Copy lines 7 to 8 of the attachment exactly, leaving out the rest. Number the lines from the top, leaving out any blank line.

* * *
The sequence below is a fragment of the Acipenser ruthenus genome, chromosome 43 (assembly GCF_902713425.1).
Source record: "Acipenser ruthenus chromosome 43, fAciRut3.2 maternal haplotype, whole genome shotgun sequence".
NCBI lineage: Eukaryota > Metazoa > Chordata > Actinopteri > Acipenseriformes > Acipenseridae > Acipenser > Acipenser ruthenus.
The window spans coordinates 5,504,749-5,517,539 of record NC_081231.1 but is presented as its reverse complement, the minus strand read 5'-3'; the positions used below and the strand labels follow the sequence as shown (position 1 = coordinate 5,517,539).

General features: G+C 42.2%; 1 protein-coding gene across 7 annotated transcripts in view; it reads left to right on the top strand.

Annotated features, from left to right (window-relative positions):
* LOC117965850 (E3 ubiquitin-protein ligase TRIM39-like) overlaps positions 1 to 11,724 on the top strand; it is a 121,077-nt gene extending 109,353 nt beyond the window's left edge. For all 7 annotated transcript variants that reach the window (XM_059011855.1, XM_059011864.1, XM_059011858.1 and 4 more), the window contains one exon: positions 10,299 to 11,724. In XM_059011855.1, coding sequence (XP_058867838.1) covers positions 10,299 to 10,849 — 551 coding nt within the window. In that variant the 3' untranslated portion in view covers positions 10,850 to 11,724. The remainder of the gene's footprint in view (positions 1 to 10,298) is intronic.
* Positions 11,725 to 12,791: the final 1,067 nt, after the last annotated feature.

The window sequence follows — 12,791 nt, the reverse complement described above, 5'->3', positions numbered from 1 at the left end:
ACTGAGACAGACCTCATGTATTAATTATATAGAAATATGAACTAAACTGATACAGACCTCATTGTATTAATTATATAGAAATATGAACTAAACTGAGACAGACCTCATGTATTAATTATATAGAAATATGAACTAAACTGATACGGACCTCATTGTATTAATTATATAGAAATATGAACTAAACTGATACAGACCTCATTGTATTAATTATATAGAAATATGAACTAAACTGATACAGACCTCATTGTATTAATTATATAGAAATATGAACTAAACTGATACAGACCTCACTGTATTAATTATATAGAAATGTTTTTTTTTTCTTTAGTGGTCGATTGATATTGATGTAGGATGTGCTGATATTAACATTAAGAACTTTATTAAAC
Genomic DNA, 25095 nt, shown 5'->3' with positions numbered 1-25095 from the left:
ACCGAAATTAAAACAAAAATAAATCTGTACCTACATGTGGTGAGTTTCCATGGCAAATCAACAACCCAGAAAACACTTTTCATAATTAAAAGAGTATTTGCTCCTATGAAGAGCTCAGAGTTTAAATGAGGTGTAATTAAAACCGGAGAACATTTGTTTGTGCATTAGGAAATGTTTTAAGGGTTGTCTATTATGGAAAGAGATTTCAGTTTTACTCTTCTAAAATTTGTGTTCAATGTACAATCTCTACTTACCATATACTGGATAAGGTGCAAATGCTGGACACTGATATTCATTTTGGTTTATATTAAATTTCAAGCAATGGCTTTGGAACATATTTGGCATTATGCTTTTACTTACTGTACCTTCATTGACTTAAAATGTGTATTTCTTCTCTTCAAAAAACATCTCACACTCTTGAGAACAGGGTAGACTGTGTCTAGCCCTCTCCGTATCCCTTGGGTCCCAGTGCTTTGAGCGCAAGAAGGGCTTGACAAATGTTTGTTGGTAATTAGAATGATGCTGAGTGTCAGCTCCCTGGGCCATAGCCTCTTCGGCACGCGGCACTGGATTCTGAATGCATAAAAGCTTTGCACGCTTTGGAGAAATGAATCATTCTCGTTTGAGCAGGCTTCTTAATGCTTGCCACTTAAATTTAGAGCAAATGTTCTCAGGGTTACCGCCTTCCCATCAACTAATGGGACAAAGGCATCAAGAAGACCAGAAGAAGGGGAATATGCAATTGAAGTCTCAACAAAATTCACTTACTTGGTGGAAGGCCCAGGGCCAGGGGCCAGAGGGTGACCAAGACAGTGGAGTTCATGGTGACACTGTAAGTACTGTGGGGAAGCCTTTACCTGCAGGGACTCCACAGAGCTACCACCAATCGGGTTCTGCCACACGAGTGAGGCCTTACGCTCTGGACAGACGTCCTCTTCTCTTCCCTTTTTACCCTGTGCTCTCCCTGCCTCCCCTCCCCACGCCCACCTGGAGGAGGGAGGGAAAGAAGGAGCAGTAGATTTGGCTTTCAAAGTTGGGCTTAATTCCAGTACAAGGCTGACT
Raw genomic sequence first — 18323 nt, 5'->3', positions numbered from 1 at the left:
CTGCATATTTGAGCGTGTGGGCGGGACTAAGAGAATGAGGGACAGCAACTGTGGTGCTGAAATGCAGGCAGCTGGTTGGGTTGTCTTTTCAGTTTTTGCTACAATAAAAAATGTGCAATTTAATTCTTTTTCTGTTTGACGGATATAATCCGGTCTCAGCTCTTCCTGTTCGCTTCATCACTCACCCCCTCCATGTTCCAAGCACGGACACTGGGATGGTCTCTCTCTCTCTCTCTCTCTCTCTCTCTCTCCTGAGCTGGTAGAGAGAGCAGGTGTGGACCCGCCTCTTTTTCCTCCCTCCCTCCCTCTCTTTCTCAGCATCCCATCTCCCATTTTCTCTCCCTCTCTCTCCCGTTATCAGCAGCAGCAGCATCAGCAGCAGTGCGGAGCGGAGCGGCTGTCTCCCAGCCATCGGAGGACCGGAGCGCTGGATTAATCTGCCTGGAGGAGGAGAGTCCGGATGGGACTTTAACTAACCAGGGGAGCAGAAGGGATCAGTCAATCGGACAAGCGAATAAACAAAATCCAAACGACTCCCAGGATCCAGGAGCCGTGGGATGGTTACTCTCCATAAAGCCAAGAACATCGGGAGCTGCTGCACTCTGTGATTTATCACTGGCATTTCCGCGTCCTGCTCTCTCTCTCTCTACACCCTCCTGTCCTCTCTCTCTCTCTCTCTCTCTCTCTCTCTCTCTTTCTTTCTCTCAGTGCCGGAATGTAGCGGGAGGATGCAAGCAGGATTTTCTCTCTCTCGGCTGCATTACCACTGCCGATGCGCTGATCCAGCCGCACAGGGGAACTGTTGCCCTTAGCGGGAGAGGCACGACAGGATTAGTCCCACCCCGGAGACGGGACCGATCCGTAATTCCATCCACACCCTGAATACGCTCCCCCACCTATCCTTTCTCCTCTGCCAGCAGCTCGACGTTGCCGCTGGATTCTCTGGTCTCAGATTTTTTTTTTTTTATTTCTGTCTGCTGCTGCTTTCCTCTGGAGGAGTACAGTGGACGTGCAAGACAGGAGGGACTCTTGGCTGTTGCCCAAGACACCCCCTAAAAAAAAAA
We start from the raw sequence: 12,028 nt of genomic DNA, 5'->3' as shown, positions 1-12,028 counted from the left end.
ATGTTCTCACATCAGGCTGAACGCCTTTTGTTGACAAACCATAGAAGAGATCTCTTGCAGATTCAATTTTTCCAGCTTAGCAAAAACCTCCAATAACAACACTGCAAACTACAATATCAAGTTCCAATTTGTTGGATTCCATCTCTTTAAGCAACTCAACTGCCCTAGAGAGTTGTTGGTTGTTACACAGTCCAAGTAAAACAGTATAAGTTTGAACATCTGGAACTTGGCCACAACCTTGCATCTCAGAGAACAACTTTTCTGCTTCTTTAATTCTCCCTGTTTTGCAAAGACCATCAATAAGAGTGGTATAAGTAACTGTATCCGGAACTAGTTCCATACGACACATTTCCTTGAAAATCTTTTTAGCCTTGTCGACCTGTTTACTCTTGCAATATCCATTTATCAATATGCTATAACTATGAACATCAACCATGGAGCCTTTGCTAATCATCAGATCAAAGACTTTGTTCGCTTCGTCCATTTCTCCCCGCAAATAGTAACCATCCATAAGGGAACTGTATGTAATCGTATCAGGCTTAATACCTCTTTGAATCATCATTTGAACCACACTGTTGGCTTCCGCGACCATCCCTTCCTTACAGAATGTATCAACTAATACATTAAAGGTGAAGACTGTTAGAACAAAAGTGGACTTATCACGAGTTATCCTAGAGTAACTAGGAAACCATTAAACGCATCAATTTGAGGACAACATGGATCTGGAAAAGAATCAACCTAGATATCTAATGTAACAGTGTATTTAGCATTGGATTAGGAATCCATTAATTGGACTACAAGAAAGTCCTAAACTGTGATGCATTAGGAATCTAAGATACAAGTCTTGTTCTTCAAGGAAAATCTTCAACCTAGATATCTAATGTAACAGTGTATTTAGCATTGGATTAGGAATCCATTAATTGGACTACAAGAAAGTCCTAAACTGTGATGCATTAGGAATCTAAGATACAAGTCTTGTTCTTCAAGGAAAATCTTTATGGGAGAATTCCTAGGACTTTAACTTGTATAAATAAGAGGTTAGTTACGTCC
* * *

* LOC117965850 (E3 ubiquitin-protein ligase TRIM39-like) overlaps positions 1 to 11,724 on the top strand; it is a 121,077-nt gene extending 109,353 nt beyond the window's left edge. For all 7 annotated transcript variants that reach the window (XM_059011855.1, XM_059011864.1, XM_059011858.1 and 4 more), the window contains one exon: positions 10,299 to 11,724. In XM_059011855.1, coding sequence (XP_058867838.1) covers positions 10,299 to 10,849 — 551 coding nt within the window. In that variant the 3' untranslated portion in view covers positions 10,850 to 11,724. The remainder of the gene's footprint in view (positions 1 to 10,298) is intronic.
* Positions 11,725 to 12,791: the final 1,067 nt, after the last annotated feature.